Skip to main content
Login | Suomeksi | På svenska | In English

Browsing by Subject "plant functional type"

Sort by: Order: Results:

  • Torvinen, Ida (2022)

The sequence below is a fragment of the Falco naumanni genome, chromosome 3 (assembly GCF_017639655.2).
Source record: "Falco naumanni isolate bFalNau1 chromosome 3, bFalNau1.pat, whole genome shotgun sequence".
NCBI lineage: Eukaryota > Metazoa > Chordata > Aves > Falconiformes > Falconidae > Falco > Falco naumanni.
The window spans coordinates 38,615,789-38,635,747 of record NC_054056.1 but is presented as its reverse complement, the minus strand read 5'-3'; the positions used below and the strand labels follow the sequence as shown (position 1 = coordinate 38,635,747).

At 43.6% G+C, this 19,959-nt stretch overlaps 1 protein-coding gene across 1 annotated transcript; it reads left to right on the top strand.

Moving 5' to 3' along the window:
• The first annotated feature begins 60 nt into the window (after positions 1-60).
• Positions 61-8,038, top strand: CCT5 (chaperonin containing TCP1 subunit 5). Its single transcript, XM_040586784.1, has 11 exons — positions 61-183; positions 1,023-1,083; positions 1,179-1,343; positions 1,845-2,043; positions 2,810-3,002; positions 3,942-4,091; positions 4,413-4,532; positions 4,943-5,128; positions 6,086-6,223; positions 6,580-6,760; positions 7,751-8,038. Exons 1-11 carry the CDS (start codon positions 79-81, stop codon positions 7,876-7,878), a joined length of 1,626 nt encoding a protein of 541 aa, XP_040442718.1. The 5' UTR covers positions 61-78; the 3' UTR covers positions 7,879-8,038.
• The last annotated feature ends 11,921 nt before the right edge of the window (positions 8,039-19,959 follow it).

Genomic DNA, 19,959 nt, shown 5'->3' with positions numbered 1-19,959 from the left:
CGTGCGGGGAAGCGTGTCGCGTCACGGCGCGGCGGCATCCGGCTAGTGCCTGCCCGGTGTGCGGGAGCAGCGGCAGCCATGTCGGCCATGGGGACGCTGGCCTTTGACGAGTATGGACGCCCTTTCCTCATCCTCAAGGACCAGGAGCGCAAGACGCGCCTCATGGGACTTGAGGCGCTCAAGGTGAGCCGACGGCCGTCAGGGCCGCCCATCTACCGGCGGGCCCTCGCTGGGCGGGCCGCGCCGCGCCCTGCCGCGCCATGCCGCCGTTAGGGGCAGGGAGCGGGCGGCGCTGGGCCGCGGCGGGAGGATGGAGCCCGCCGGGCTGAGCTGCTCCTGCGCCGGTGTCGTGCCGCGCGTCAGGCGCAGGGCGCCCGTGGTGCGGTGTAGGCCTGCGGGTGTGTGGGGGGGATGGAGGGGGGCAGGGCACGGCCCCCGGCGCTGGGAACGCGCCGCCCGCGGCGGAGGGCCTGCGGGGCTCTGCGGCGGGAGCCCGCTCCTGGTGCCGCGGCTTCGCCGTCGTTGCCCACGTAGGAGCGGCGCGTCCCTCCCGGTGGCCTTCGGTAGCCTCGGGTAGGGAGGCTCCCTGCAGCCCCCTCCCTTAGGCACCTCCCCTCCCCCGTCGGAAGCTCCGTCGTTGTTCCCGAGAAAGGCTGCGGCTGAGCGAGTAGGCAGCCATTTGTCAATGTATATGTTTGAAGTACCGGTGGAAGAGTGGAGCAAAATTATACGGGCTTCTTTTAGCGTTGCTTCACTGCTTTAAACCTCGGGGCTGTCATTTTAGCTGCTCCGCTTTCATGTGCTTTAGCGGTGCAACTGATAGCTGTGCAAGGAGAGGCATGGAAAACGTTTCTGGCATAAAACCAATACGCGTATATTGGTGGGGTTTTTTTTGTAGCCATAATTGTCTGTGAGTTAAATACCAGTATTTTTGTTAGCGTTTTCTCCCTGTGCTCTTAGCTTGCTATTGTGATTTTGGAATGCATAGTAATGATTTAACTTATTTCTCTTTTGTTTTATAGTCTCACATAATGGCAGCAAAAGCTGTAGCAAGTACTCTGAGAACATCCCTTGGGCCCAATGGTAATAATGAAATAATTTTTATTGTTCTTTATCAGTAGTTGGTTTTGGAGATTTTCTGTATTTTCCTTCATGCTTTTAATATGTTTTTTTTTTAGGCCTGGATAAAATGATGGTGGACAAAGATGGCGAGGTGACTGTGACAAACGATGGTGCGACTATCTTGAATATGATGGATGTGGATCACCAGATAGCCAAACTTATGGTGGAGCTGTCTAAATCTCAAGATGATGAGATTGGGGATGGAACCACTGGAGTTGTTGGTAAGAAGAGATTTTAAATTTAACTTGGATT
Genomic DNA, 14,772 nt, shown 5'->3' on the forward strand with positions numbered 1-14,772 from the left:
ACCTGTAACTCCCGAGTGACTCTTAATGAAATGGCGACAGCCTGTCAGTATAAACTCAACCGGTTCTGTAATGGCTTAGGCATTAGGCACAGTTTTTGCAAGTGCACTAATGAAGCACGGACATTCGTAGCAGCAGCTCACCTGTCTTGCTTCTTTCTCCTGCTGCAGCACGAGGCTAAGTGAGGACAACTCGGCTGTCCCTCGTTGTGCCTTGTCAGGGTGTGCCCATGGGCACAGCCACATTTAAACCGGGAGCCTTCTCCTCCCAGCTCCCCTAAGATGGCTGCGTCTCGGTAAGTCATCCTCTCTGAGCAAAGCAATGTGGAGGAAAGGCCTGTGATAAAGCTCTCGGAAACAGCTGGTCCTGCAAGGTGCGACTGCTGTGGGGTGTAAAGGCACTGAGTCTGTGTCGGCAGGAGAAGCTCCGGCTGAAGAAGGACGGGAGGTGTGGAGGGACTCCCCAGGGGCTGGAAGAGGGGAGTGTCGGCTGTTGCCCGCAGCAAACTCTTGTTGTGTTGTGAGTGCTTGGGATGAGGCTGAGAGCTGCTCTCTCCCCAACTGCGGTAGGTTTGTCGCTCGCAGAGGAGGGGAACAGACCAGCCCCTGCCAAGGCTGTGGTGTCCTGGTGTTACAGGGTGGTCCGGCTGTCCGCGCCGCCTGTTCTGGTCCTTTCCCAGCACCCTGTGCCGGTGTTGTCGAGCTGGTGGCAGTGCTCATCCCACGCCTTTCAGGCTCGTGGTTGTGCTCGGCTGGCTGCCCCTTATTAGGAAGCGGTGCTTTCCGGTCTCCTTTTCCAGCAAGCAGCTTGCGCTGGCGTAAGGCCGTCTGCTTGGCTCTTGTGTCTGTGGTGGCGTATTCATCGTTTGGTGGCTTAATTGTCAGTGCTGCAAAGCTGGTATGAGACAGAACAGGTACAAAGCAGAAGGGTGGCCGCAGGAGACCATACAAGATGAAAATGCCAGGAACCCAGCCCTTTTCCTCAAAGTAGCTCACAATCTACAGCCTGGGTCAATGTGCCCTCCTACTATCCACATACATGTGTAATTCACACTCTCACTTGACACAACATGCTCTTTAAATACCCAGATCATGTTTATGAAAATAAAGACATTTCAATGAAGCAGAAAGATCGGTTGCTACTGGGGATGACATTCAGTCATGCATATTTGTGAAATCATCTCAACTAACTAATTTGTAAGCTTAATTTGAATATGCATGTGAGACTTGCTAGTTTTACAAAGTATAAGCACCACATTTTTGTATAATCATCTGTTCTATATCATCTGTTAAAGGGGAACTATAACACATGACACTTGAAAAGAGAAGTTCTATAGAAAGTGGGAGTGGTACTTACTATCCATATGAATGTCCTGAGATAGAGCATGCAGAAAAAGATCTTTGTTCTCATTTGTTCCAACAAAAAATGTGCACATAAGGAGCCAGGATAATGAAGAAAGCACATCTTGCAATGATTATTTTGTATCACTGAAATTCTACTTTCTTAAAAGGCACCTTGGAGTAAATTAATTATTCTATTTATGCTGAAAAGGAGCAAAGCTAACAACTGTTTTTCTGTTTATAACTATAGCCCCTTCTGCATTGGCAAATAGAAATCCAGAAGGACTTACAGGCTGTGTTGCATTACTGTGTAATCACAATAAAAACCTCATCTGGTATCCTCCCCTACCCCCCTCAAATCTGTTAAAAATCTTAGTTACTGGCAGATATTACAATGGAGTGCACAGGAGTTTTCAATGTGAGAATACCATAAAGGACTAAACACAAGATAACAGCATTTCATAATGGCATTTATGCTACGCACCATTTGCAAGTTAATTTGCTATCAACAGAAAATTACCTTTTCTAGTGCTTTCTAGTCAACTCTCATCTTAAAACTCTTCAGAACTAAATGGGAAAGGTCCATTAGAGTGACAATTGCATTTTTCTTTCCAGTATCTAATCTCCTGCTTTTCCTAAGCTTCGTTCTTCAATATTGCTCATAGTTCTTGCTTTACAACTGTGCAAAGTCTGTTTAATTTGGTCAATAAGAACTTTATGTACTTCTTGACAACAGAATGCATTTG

More than half of the global population lives in urban areas. Urban sprawl and densification have affected urban ecosystems and the services they provide. Urban vegetation is one of the most important providers of ecosystem services. Previous studies have shown that plant functional type and age of parks/trees affect soil properties in urban environments. However, knowledge on the effects of plant roots on ecosystem services is limited. In this thesis I focused on exploring the contribution of root biomass to soil carbon and nitrogen accumulation under evergreen and deciduous trees in urban greenspaces. In addition, I explored how soil properties differ based on tree type and age of the park/tree, and how sampling distance from the tree affects root biomass and soil properties. Soil samples were taken at five distances: 1) under the canopy (midway between the trunk and the canopy edge), 2) at the canopy edge, and 3)–5) 1 m apart, starting from the canopy edge. This transect of five distances was replicated three times per tree (30 trees in total). Trees belonging to two functional types were sampled, evergreen (mostly Norway spruce, Picea abies (L.) H. Karst.) and deciduous (Linden, Tilia x europaea L.) trees. Sampling was done in young (ca. 15 years) and old (>70 years) urban parks in Lahti and Helsinki. The results show higher root biomass under young trees than old trees, and spruces had higher root biomass compared to lindens. Root biomass was positively correlated with soil organic matter, soil carbon and soil nitrogen. Sampling distance from the tree affected both root biomass and soil properties in young and old parks. Plant functional type affected soil organic matter, soil carbon, C/N ratio and acidity, but not soil nitrogen. Irrespective of tree type, soil properties varied less in old parks than in young parks between the sampling distances. Soils under old spruces had higher total carbon content compared to young spruces, whereas for lindens, tree age affected soil carbon less on. Total nitrogen content was higher in old parks than in young parks for both tree types. My study provides new information about how park tree roots affect urban park soil carbon and nitrogen accumulation. There are no previous studies on how far this root effect extends, and my study fills this knowledge gap. My results show that tree roots are an important factor in urban park carbon stocks. I also showed that age of the park/tree has an evident effect on urban soil properties. In the light of my research findings, it seems that a significant portion of ecosystem services provided by urban vegetation is produced underground.